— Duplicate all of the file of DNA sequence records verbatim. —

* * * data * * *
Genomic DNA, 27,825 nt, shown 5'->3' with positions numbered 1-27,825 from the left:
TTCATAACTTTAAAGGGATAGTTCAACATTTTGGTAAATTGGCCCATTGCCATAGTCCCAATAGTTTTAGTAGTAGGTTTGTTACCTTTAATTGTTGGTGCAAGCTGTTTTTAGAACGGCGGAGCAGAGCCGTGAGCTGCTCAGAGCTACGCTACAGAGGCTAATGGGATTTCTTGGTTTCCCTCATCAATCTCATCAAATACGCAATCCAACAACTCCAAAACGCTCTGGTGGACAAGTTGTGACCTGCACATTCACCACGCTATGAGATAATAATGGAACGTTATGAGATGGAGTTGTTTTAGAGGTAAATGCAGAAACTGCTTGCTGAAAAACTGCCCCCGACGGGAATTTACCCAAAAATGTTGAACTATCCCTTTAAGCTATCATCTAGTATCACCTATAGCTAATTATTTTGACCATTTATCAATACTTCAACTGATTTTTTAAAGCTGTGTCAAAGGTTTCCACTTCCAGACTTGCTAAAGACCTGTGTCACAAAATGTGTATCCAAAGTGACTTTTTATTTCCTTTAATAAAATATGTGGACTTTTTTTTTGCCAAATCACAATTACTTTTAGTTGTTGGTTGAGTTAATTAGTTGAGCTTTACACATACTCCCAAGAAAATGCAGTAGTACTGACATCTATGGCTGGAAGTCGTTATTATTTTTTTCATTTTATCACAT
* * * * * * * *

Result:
Genomic DNA, 27,825 nt, shown 5'->3' with positions numbered 1-27,825 from the left:
TTCATAACTTTAAAGGGATAGTTCAACATTTTGGTAAATTGGCCCATTGCCATAGTCCCAATAGTTTTAGTAGTAGGTTTGTTACCTTTAATTGTTGGTGCAAGCTGTTTTTAGAACGGCGGAGCAGAGCCGTGAGCTGCTCAGAGCTACGCTACAGAGGCTAATGGGATTTCTTGGTTTCCCTCATCAATCTCATCAAATACGCAATCCAACAACTCCAAAACGCTCTGGTGGACAAGTTGTGACCTGCACATTCACCACGCTATGAGATAATAATGGAACGTTATGAGATGGAGTTGTTTTAGAGGTAAATGCAGAAACTGCTTGCTGAAAAACTGCCCCCGACGGGAATTTACCCAAAAATGTTGAACTATCCCTTTAAGCTATCATCTAGTATCACCTATAGCTAATTATTTTGACCATTTATCAATACTTCAACTGATTTTTTAAAGCTGTGTCAAAGGTTTCCACTTCCAGACTTGCTAAAGACCTGTGTCACAAAATGTGTATCCAAAGTGACTTTTTATTTCCTTTAATAAAATATGTGGACTTTTTTTTTGCCAAATCACAATTACTTTTAGTTGTTGGTTGAGTTAATTAGTTGAGCTTTACACATACTCCCAAGAAAATGCAGTAGTACTGACATCTATGGCTGGAAGTCGTTATTATTTTTTTCATTTTATCACAT